I want to put them up on the screen beginning with what we know as the evidence, the exhibit of the duct tape. How significant is this duct tape to the case the prosecutors ultimately failed to make.

HOSTIN: Well, it was very significant because according to the prosecution this duct tape was the instrument of death while Casey Anthony used the chloroform to render their daughter unconscious, they claimed that she used this piece of duct tape to place it over the nose and mouth of Caylee Anthony to suffocate her in a premeditated fashion.

I think that that perhaps may have been one of the things that the jury found hard to believe because the defense called several witnesses including Roy Kronk, the meter reader who found the remains and poked holes in the prosecution case that the duct tape was found over the nose and mouth of the remains because there was no DNA on the duct tape.

Roy Kronk admitted to moving the remains a bit with his meter stick. So there was some reasonable doubt as to whether or not this duct tape was placed over her nose and mouth and whether or not, in fact, this was the instrument of death.

KING: I want to show our viewers another photo released by the court again. This was a laundry bag taken from the scene in which is where the body was found, in this bag.

Jeff Toobin, part of the prosecution case was there were similar bags in the Anthony family garage, therefore, you can connect the dots. The jury did not want to do that. They decided circumstantial perhaps, but not enough to convince us to convict. Why?

TOOBIN: That bag was nothing so extraordinary and unique. There are a lot of plastic bags that look like that in the world, a lot of people use them. I think sometimes you just have a prosecution that may have tried too hard.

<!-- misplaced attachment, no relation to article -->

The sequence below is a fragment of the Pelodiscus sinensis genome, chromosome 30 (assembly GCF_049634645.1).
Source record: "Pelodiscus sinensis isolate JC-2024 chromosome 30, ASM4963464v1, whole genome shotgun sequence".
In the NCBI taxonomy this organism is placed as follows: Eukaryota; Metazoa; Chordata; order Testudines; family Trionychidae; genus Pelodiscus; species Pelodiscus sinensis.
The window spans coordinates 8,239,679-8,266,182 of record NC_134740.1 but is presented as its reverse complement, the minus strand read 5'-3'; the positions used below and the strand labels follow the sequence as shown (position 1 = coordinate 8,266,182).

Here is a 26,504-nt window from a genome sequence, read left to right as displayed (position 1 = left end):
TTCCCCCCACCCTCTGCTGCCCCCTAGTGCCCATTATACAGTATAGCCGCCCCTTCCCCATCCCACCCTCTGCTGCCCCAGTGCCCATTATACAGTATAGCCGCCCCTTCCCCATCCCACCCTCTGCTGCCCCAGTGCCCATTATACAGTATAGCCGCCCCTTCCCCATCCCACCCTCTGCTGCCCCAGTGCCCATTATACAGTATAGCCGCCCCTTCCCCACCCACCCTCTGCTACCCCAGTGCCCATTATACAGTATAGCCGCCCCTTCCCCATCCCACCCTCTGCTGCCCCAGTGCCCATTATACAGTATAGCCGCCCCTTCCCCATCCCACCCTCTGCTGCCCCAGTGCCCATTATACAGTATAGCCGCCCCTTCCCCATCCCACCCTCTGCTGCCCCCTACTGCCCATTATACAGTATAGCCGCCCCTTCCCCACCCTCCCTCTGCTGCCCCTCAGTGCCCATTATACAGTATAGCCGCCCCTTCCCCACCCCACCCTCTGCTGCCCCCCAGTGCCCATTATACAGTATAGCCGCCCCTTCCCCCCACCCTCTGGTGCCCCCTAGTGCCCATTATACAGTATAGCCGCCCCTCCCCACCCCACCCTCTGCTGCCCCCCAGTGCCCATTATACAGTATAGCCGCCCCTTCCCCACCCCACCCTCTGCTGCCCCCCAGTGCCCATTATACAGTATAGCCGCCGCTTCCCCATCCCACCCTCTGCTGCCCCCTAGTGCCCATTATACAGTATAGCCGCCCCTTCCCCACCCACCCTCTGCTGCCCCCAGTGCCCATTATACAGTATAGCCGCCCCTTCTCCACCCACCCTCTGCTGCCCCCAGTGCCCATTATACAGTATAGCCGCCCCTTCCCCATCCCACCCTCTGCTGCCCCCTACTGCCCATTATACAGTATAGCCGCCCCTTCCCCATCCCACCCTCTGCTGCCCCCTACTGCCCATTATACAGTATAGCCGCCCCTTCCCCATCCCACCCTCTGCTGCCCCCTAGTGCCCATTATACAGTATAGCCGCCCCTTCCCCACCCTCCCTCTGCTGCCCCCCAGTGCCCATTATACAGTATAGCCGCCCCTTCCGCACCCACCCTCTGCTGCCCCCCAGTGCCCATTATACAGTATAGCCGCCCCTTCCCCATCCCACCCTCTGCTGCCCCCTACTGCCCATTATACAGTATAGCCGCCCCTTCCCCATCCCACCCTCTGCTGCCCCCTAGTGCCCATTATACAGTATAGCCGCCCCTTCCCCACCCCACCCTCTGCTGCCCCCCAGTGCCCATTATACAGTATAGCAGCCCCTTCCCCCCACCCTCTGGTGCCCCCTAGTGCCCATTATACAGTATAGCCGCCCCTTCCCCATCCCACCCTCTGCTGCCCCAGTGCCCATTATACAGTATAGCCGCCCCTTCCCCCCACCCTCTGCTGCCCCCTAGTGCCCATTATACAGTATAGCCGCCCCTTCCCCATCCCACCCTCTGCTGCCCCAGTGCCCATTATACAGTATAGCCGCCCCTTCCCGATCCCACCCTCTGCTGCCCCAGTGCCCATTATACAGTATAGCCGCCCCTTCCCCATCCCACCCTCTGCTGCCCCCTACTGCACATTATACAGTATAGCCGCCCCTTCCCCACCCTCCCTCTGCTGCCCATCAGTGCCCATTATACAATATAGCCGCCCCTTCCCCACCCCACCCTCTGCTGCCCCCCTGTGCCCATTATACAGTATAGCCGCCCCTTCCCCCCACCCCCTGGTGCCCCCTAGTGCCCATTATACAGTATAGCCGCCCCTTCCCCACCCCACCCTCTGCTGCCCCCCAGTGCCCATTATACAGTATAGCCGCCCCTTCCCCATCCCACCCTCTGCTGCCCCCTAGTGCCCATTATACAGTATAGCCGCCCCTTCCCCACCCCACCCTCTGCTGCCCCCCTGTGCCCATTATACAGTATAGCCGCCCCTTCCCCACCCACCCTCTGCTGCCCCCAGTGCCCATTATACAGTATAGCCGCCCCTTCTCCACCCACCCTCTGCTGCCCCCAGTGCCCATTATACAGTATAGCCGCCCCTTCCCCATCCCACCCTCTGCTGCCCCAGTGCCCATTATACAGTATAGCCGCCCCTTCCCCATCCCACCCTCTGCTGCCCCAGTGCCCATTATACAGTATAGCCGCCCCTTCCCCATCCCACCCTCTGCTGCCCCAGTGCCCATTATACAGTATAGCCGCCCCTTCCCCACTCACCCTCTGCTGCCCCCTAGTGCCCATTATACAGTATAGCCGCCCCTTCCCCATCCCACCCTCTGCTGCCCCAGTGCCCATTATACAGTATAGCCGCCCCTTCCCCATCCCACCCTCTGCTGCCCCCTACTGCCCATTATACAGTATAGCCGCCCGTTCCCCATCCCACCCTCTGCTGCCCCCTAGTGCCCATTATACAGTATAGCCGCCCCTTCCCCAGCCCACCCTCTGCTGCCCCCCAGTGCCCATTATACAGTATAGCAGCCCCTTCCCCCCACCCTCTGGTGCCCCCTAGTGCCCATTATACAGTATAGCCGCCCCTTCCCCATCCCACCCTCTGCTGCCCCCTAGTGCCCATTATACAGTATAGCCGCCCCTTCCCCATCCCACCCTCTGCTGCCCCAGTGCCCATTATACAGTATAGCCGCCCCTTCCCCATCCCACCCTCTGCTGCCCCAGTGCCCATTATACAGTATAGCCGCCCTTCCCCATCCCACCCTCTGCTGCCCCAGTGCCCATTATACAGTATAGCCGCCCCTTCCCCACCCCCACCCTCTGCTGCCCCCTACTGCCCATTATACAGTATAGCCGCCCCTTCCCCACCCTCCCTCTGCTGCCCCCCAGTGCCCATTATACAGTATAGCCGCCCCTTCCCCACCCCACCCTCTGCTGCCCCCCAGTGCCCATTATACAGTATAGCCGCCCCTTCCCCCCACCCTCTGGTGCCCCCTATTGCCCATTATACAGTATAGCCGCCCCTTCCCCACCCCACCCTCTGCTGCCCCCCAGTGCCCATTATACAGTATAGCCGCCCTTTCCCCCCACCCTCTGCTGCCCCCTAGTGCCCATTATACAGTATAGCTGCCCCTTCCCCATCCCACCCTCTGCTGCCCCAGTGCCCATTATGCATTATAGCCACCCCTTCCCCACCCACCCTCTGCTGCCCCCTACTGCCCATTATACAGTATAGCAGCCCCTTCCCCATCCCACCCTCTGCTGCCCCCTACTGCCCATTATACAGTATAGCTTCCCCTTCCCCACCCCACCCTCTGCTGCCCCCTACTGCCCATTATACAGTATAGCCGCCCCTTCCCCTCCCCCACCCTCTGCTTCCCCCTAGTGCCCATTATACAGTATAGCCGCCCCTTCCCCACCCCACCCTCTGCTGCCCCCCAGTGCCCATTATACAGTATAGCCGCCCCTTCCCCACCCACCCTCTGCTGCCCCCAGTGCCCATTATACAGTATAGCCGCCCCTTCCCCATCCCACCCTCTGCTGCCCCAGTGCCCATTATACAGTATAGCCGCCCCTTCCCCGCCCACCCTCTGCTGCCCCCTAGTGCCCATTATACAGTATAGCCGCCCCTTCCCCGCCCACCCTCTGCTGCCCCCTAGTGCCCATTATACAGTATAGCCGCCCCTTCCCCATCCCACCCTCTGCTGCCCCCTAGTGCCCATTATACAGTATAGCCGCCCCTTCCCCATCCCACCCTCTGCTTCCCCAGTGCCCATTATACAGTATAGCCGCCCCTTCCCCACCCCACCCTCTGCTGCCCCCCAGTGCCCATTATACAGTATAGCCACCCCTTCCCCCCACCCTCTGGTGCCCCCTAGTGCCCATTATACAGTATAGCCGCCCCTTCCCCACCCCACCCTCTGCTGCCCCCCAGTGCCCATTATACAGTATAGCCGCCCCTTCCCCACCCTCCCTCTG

There was some so-called scientific evidence in this case like a supposed scientific proof of the smell of death in the car that was frankly not very believable and not probative of much of anything.

I think sometimes when the prosecution uses evidence that's not very persuasive, it damages the whole case and at least that seemed like part of the damage to me.

HOSTIN: It was the first time that that sort of evidence, the smell evidence has been used in Florida courts, and really under Frye I was sort of surprised it came in.

KING: Professor Farley, you talk about the Perry Mason impact, the Perry Mason effect of trials, cases like this. What do you mean?

FARLEY: Well, the culture of the courtroom. You know, back in the '50s and '60s we had Perry Mason, and everyone was transfixed with courtroom procedure. Since then we've had similar courtroom shows, so we love this.

The mystery, the uncertainty, the solving, what's behind the curtain so that all transferred into the Casey Anthony trial. I would like to say something going back a moment ago about why everyone is so shocked about this thing.